So when I hear things like how the Book of Mormon has little to no historical evidence (open to correction here) or how there were no horses or wheels in ancient America, this doesn’t bother me in the slightest. The Book of Mormon is still true even if it has no evidence, even, crucially *if it didn’t happen in history*. Why? I’ll put it a few ways. First, to paraphrase Joe Spencer, it’s not because its history or lack thereof is or ever was in question or, really, the point; it isn’t; its point is to call *your* history into question. In other words, the Book of Mormon is an act of updating history as a closed system, and history is closed, as I talked about above, because it posits an object without a subject. The Book of Mormon gives you no such luxury. Like no other book from the time period, it *addresses* and *challenges* you. *You*, the reader, the one who then has to either accept or reject its challenge and who, thereby, is cast in and acts out a role *that the Book of Mormon itself put you in.* There’s a reason the church’s exoduses parallel the journeys in 1 Nephi, Mosiah, and Ether, a reason why missionary accounts are often so similar to stories from ~Alma 20, even a reason why the typical ex-Mormon claims (this is just confirmation bias; you lay clergy are, somehow, after our tithing money) parallel Korihor’s soliloquies: these people are all responding to the Book of Mormon’s claims about itself in ways that make them, unwittingly, cast as types of people in the Book who were, likewise, also responding to scripture. The Book is a call to action, an action *itself*, that not only describes the action it is but also furthers it. I.e. It is proprioceptive: it not only describes, not only acts, but, in acting, describes itself, and in describing, acts itself out according to its description of itself. This, like the psychedelic tunnel with perception, is a window out of and into history that, crucially, *remakes history in its image.* You don’t have to believe in it to help accomplish its project in this way. You just have to read it. Your reactions will do the rest.

But I, for one, want to be on the right side of (this rip in) history. And that’s where the covenant bit comes in. The Book of Mormon is a covenant in the sense that, if I believe it and act in the way it commands me to act, I will then receive blessings in the way that it decribes: i.e. I will receive a witness that it is true, will speak with the tongues of angels, will become sanctified in Christ. The Book of Mormon is, then, an “If-then” statement, a proprioceptive if-then statement, a description of a chain of events where it and its effects on me are among those events. I want those blessings, I want to speak with the tongues of angels. Moreover, I want the world that the Book of Mormon promises is possible: a world without contention, a world with centuries of peace, a world where the daughter(s) of Zion arise from the dust and put on their beautiful garments. So I try to follow the commandments, and I try to obey the covenant.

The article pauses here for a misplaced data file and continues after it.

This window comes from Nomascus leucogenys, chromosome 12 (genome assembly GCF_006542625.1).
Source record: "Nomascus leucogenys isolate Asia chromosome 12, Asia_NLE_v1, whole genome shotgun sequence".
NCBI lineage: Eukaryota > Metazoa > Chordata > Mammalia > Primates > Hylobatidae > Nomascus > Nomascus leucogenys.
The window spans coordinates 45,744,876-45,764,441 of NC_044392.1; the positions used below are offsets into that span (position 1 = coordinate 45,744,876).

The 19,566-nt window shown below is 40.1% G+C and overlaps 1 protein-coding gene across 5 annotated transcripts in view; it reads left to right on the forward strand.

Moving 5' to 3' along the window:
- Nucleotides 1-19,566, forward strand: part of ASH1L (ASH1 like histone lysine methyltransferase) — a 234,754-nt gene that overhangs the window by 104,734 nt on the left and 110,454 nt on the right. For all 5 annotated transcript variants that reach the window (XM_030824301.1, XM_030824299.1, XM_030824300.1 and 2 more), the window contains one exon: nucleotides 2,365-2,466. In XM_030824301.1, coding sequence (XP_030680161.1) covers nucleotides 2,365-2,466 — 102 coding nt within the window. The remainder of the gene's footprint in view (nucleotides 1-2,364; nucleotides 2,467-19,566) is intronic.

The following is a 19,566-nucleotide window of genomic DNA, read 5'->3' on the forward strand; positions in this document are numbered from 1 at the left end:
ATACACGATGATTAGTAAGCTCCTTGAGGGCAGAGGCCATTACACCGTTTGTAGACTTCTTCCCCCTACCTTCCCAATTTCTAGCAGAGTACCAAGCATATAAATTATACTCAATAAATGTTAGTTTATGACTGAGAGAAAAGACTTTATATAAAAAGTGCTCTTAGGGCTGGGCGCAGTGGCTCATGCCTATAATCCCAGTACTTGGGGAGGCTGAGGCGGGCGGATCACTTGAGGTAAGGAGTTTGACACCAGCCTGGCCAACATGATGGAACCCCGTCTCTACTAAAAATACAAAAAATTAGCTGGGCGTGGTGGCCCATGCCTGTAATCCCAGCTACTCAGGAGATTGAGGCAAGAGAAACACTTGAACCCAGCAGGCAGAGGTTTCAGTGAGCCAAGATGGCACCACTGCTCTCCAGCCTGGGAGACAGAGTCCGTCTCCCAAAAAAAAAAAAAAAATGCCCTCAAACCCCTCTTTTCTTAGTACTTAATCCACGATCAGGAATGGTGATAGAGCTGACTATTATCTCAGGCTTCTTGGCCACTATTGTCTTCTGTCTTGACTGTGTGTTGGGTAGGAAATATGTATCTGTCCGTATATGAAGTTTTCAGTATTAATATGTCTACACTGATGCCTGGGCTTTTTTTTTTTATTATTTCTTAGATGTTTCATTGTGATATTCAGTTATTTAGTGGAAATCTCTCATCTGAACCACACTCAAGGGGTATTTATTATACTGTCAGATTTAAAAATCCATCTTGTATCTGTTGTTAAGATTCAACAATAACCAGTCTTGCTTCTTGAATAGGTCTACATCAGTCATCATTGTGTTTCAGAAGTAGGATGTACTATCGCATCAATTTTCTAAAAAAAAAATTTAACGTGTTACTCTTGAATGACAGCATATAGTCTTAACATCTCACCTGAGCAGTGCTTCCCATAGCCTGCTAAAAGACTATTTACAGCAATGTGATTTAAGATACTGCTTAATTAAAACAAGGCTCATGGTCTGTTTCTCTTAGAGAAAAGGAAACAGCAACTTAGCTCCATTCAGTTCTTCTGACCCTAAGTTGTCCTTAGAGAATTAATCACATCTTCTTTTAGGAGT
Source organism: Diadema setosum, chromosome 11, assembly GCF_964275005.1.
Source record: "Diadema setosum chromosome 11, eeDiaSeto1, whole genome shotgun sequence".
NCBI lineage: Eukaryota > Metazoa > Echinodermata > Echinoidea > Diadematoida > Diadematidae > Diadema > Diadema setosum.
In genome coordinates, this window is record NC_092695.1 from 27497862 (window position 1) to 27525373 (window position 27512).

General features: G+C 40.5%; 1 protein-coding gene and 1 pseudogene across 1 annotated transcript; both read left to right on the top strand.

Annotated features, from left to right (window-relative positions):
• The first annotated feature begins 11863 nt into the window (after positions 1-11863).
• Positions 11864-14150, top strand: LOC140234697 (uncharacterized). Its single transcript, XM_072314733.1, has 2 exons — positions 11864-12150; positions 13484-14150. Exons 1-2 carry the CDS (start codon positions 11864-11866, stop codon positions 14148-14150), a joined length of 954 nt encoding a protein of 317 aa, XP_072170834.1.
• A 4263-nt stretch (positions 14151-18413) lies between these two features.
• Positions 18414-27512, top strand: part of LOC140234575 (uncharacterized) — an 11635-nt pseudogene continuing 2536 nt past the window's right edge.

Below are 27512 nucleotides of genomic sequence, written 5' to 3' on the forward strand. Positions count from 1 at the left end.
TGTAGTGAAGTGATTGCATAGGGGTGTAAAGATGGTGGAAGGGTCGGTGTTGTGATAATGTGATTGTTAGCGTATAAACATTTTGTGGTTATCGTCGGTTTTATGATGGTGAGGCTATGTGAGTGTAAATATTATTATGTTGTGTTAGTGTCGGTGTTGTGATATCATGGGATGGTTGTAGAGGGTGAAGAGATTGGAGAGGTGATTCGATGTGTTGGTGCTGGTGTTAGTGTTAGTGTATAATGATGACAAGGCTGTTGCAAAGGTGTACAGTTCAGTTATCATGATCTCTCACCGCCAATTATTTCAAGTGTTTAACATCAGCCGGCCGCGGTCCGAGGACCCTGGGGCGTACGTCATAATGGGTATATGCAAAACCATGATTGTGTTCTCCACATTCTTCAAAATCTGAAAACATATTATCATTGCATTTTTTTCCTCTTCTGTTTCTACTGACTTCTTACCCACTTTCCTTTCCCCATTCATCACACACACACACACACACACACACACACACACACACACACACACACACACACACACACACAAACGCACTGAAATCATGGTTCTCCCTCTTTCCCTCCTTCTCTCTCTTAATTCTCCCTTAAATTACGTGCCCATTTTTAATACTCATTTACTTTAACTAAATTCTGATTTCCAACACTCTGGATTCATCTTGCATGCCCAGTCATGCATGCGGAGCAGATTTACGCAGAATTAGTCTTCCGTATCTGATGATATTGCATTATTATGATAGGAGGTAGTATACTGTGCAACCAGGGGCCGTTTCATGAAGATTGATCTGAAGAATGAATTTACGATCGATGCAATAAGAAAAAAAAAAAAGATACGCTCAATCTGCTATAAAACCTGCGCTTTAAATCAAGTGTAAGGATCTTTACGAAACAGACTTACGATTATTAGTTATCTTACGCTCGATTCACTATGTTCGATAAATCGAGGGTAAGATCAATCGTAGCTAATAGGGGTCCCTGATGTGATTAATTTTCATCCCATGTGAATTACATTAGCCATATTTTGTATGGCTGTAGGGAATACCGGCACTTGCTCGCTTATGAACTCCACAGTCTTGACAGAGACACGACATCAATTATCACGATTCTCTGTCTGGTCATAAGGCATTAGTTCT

This is how I see the Church at large. It seems out of its depth at times, it reeks of hierarchy and senility, but it is predicated not only on the opening into history that the Book of Mormon (and prayer, patriarchal bessings, and the temple ceremonies, etc.) is and are, but also on the continual capacity to revise and update based on that opening. The brethren are mortal men cast by the Book of Mormon, God and their encounter with both in certain ways, and they are trying to act out those roles with unwearying (if sometimes uninformed or tactless) diligence and faith. And it shows. General Conference talks have a profound effect on me often *without regard to what the speaker says.* It’s because something in it speaks to me from that place before, above, and within time, reminds me of the covenants I have made, teaches me how to be me in God’s way. I will not apologize for my faithfulness in and to the Church. God is at the helm, and what this means is that we are each cast in a role based on our reactions to the divine impulse in the Book of Mormon and everything that came from it. We will transform the world if that Book has its way, and I intend to assist in that process, the way it hisses forth from generation to generation, the way Zion strengthens her stakes and enlarges her borders forever and ever, the way God transforms history.

I say these things, as I occasionally do online, in the name of Jesus Christ, my savior. Amen.

1 comment:

  1. Interesting take on the Book of Mormon, and the archetypes contained within it, through it, and after its publication. I believe Joseph Smith was a vessel for consciousness to espouse some truths. I like how you said general conference talks can open that connection to the divine for you, like a mandala. (Personally I see general authorities as fossilized automatons. Gives a new meaning to seer stones!)